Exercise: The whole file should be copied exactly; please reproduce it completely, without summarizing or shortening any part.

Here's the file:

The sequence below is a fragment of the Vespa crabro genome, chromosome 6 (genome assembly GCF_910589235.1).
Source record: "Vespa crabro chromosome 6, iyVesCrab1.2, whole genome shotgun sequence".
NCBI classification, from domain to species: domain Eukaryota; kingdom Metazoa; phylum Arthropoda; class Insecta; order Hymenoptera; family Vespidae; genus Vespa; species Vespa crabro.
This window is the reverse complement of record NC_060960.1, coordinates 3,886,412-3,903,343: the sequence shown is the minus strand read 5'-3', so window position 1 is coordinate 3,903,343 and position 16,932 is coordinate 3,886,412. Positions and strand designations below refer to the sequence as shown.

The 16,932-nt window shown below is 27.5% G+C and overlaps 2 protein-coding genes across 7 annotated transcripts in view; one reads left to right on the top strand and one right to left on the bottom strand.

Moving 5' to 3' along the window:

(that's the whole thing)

The sequence below is a fragment of the Vespa crabro genome, chromosome 6 (genome assembly GCF_910589235.1).
Source record: "Vespa crabro chromosome 6, iyVesCrab1.2, whole genome shotgun sequence".
NCBI classification, from domain to species: domain Eukaryota; kingdom Metazoa; phylum Arthropoda; class Insecta; order Hymenoptera; family Vespidae; genus Vespa; species Vespa crabro.
This window is the reverse complement of record NC_060960.1, coordinates 3,886,412-3,903,343: the sequence shown is the minus strand read 5'-3', so window position 1 is coordinate 3,903,343 and position 16,932 is coordinate 3,886,412. Positions and strand designations below refer to the sequence as shown.

The 16,932-nt window shown below is 27.5% G+C and overlaps 2 protein-coding genes across 7 annotated transcripts in view; one reads left to right on the top strand and one right to left on the bottom strand.

Moving 5' to 3' along the window: